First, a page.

Advertising and marketing for your medical skill and practice are a very difficult, confusing and let’s admit it a complicated task. From one side you have ethics, rules, and regulations and on the other side, you have all the misconceptions and wrong medical information that is spreading everywhere across the web.

I believe that it’s the care provider role now to be more present online and to assume their responsibilities as the trusted healthcare information source on the internet!  This is how they can save more patients and fulfill their mission in this new information era.

I would rather say that doctors, surgeons, and care providers should consider this as an opportunity to reach more patients and improve their awareness about diseases and health issues!

To help you canalize your effort and prioritize your investment in term of digital marketing, I grouped 9 gradual marketing strategies that you should explore to boost your online reach and optimize your marketing


1- A personal brand:

Personal branding for individual doctors is a useful and effective extension of the differentiating brand message of a medical practice or organization. It is a means to control and direct what is unique and relevant about who you are, and thus guide how the audience perceives your professional reputation.
In addition, personal branding can…

Spotlight distinctive strengths and capabilities;
Establish credentials and credibility;
Inspire champions and influencers;
Extend visibility and public awareness;
Increase patient demand and allegiance;
Engender stronger patient compliance;
Increase professional referral confidence and frequency;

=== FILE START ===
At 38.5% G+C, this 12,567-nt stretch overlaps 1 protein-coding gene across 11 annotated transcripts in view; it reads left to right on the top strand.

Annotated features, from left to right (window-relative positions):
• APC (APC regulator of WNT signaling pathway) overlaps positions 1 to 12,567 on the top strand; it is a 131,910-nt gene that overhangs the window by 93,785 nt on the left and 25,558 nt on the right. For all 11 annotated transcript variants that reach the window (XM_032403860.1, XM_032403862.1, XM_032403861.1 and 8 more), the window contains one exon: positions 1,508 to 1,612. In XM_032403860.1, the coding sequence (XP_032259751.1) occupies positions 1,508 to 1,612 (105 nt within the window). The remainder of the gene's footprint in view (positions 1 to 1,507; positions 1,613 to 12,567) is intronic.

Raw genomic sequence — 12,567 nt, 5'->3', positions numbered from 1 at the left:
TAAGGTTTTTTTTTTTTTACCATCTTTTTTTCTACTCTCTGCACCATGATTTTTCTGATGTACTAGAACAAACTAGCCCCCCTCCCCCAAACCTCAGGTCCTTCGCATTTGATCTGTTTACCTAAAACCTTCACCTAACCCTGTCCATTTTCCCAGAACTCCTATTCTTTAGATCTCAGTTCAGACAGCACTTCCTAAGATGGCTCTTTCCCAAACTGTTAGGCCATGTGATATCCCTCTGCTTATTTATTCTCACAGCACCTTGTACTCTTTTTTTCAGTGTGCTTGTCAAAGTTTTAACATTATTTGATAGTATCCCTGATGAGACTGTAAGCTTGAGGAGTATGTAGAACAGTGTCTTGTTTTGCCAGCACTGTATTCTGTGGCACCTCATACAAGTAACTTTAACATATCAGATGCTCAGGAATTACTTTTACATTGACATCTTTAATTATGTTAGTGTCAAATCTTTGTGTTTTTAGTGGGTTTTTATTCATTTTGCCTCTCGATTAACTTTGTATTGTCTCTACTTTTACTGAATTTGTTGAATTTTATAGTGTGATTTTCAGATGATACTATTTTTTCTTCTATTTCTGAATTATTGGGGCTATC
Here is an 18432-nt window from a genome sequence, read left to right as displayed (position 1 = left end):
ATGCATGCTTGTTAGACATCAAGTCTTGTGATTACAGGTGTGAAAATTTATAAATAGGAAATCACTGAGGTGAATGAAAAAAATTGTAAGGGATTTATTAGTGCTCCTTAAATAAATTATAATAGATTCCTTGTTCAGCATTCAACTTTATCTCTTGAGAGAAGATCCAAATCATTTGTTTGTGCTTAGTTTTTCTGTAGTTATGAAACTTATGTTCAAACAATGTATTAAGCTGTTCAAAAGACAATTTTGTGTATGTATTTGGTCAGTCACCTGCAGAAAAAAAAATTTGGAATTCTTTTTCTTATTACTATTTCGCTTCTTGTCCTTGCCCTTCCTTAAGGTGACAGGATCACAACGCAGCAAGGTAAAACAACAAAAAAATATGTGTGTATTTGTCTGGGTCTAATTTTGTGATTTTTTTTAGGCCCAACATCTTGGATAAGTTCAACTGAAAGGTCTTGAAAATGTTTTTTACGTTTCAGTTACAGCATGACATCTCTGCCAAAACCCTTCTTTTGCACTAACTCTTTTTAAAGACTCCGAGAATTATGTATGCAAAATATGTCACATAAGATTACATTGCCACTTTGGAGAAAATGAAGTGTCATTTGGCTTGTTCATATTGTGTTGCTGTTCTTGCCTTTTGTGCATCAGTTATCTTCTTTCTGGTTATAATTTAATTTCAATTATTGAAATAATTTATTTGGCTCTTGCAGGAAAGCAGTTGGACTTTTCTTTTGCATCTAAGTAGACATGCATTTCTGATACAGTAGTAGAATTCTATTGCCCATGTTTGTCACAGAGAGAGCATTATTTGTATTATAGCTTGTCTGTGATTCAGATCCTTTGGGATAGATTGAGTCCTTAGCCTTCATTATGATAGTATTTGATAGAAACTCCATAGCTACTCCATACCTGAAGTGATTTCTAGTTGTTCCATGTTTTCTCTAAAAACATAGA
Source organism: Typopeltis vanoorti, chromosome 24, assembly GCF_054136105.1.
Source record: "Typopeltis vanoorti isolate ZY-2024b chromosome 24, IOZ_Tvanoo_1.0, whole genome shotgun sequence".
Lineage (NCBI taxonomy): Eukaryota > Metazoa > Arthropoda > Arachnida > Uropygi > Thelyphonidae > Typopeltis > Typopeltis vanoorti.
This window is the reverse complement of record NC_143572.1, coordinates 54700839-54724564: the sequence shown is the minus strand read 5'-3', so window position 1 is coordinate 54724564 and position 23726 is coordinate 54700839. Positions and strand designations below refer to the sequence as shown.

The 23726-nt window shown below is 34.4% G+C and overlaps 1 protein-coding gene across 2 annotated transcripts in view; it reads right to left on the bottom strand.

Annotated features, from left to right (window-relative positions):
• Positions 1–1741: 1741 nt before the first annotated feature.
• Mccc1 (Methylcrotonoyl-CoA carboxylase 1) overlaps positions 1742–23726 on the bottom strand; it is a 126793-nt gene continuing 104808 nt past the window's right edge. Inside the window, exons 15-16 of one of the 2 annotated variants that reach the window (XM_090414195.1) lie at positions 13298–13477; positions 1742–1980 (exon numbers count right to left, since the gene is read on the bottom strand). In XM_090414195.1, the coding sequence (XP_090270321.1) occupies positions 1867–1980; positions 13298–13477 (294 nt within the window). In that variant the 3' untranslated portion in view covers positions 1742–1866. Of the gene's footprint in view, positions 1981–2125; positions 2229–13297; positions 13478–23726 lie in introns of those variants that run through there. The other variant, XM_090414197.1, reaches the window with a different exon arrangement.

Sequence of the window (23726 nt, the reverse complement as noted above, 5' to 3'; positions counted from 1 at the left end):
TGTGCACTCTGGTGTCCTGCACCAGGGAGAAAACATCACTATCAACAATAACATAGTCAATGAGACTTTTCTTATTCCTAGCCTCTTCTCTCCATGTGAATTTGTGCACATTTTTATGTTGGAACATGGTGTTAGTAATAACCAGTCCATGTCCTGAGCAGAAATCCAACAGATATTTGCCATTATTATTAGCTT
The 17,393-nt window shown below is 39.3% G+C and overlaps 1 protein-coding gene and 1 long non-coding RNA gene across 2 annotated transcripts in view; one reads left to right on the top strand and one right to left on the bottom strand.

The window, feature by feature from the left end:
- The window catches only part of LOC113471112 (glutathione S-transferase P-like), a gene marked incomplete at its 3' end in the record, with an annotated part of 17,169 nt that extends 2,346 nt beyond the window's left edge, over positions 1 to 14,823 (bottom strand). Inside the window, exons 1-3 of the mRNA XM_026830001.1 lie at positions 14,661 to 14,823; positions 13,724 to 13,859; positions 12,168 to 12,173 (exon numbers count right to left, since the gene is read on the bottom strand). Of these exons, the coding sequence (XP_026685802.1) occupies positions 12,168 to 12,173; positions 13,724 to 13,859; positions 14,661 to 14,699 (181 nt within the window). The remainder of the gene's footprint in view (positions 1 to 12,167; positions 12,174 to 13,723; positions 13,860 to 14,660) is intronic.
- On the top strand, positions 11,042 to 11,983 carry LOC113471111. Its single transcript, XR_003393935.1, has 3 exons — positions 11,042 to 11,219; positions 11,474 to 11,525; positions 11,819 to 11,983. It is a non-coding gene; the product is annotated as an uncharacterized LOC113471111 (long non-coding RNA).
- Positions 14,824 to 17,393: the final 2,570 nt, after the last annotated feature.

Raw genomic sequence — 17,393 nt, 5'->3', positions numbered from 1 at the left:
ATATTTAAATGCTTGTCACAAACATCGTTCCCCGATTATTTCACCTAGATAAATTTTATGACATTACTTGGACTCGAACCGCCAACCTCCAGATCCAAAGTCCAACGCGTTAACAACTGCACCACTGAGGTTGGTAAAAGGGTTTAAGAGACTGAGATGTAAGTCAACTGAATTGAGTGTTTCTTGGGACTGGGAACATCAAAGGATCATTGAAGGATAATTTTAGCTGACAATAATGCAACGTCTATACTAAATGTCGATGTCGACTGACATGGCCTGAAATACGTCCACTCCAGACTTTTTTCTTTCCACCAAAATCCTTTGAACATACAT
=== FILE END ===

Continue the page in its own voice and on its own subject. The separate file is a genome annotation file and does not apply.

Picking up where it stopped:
Enhance personal and professional satisfaction.

Imagine you buying a stethoscope, would you rather choose a Littmann or cheaply made in China? Which kind of doctor do you want to be? Give your practice the right image!

Get in touch now so I can brand you!

 2- Well-designed medical website:

Today more than ever, potential patients are searching on the web for local physicians and healthcare services. 90% of patients start their doctor selection by an online search, and guess what happens when they don’t find you, they will visit the one that they found!

Improving your patient’s experience on your website will significantly increase patient leads and retention.

Your website design should have customized features, fast page speed, be mobile friendly, and interactive.

Most searches are done via mobile or tablet devices, so having a fully responsive medical website design is crucial.

Make sure your website design includes flexible images and website structures that allow them to navigate in different pages with ease.